Per Frank, the next set of challenges revolve around getting open geodata with easy to understand, interoperable license terms. As micro-satellite imagery becomes ubiquitous with frequent imagery collects, the resulting flood of imagery may lead to more ready adoption of open terms, perhaps even a current, live, or almost-live global, medium resolution basemap for OpenStreetMap. We can dream, and with my friend Frank to lead us with his quiet actions and measured wisdom, our dreams will come true.Comments Off on Frank Warmerdam–Leading Open Geospatial Community By Action
Today the University of California (UC) Academic Senate announced the adoption of a system-wide open access policy for future research articles generated by UC faculty. The articles will be made publicly available for free via UC’s eScholarship repository.
According to the press release, the University of California open access policy will cover 8,000 faculty who author approximately 40,000 articles each year. From the UC statement:
By granting a license to the University of California prior to any contractual arrangement with publishers, faculty members can now make their research widely and publicly available, re-use it for various purposes, or modify it for future research publications. Previously, publishers had sole control of the distribution of these articles.
It appears that authors will have the option of depositing their articles under open licenses, such as Creative Commons licenses. The FAQ says,
Uses of the article are governed by the copyright license under which it is distributed, and faculty authors choose which license to use at the point of deposit. Faculty members may choose to restrict commercial re-use by choosing a Creative Commons license with a “Non Commercial” (NC) restriction when they deposit their article; or they may choose to allow it by choosing a license like the “Attribution only” license (CC BY). If no license is specified, a non-commercial license will be used by default.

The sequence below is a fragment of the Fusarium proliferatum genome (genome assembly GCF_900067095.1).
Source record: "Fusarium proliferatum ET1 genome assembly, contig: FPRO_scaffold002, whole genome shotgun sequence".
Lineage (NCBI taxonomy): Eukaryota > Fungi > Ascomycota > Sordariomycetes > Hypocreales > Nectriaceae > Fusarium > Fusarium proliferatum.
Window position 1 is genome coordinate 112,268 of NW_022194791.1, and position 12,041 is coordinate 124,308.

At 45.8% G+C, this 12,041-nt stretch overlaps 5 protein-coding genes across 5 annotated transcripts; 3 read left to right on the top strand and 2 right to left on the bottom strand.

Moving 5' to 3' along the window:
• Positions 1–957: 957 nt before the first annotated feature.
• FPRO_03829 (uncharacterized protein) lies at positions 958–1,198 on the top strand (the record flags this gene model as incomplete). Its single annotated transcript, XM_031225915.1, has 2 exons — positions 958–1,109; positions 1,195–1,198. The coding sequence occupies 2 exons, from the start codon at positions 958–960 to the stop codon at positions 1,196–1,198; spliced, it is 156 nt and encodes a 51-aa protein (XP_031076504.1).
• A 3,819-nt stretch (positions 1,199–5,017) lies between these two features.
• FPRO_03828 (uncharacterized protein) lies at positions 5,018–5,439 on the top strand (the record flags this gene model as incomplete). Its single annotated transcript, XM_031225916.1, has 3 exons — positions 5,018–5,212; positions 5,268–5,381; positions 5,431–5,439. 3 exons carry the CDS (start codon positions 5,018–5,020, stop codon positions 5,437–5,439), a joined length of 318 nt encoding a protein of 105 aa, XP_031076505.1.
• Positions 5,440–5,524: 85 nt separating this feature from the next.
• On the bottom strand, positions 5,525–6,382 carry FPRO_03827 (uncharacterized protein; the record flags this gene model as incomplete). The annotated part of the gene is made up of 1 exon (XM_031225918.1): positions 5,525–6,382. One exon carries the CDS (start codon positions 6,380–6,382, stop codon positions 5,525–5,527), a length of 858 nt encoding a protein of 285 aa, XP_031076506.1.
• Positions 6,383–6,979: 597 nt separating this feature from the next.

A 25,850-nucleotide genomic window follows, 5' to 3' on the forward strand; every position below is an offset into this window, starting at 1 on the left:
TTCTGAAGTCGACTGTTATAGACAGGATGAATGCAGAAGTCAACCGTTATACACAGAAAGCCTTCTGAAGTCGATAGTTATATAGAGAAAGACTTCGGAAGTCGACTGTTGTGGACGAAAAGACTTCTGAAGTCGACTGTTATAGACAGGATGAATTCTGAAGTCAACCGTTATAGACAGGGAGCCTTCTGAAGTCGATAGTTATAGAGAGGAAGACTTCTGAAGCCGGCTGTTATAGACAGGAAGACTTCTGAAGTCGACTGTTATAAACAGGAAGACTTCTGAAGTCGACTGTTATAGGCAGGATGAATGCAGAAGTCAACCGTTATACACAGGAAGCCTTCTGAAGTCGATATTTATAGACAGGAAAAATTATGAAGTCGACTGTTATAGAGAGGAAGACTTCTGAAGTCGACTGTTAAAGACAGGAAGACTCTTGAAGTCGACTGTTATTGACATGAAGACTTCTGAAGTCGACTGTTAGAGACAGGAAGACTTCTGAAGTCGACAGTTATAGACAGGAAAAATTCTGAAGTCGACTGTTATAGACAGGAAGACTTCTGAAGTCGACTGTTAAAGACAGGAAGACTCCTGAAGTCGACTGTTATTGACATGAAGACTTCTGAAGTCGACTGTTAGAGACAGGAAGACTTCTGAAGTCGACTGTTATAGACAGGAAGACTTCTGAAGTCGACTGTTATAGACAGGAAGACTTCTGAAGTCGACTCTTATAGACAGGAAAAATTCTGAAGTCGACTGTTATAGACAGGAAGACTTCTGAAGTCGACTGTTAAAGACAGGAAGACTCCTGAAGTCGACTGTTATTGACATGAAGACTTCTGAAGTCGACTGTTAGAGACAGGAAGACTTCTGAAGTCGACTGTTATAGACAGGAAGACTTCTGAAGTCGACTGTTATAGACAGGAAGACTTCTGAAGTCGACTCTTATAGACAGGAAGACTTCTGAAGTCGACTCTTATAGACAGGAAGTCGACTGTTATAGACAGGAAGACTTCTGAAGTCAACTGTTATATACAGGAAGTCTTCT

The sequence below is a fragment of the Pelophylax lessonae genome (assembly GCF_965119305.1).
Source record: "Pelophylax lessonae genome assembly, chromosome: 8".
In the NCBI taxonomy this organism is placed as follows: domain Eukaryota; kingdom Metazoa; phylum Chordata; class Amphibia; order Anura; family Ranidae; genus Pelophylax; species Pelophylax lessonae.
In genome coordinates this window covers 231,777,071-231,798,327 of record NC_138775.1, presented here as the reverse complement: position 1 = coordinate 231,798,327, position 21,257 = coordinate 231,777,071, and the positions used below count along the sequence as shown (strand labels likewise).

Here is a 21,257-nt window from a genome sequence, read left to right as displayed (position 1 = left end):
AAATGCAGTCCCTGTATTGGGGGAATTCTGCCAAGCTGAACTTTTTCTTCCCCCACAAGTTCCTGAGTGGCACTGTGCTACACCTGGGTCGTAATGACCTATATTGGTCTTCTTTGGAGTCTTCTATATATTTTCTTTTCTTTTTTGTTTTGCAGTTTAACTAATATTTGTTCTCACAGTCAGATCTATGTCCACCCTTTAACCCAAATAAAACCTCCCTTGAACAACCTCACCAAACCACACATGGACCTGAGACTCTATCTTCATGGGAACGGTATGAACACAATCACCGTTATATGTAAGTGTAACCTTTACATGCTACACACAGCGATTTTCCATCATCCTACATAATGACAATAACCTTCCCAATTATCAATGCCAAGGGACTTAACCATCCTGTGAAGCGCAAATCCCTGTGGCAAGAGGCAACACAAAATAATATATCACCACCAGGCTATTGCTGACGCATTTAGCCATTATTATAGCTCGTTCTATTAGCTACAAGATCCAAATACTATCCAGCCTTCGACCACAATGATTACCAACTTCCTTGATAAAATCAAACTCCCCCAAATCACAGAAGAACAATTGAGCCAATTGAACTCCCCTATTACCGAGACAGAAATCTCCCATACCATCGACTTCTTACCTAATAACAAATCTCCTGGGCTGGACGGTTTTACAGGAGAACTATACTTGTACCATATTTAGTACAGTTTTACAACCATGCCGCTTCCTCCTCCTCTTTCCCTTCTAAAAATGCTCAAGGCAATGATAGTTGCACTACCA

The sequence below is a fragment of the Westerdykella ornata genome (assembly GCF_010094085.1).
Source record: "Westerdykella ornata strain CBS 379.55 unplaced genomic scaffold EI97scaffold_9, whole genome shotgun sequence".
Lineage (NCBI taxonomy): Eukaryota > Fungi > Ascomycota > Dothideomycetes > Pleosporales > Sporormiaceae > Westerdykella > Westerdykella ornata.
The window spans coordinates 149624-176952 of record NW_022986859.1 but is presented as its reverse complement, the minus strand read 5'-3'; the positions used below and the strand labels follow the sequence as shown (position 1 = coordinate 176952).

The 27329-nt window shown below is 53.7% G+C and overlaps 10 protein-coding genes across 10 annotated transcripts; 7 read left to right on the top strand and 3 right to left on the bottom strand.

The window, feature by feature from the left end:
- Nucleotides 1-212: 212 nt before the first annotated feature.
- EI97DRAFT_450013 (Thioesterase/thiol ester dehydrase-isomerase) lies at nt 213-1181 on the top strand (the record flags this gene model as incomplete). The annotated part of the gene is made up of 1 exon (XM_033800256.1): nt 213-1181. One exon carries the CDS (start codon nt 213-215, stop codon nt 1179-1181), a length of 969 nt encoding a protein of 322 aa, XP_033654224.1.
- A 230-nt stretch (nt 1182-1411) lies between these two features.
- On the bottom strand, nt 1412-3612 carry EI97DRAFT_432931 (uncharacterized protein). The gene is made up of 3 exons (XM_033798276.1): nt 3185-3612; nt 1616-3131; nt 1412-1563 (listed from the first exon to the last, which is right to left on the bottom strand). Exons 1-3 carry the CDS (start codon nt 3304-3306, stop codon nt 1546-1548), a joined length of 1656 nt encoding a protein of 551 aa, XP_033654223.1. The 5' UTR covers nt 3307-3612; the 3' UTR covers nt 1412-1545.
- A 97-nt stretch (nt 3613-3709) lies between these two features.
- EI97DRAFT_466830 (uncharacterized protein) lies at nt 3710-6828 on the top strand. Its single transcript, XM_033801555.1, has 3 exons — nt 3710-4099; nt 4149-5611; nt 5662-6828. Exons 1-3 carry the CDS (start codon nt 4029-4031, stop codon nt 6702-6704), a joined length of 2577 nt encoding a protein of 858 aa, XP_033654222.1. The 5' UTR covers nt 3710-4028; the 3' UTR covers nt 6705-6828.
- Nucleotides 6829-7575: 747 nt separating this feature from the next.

The UC policy builds on existing open access policies in California, such as the one at UCSF. Here’s a link the full text of the policy. Congratulations to UC for passing this policy, and we hope that faculty will embrace sharing research articles under open licenses.Comments Off on University of California adopts system-wide open access policy
Round 2 of the School of Open starts August 5! Sign up for courses on copyright for educators, open science, and much more.
The first decade of CC is over; what’s next? In our new publication The Future of Creative Commons, we lay out the top priorities in all the areas where we work.
Hey, CC musicians! You have only one more week to enter the Free! Music! Contest!
Autodesk announced that its support and learning content for its 2014 product line is now available under Creative Commons licenses.
In other news:
- Join Team Open! Creative Commons is looking for an operations engineer.
- The featured films have been announced for the first-ever Nordic Creative Commons Film Festival. Schedule your own NCCFF screening!
- The Saylor Foundation recently launched a new set of free, CC-licensed, K-12 courses in language arts and mathematics.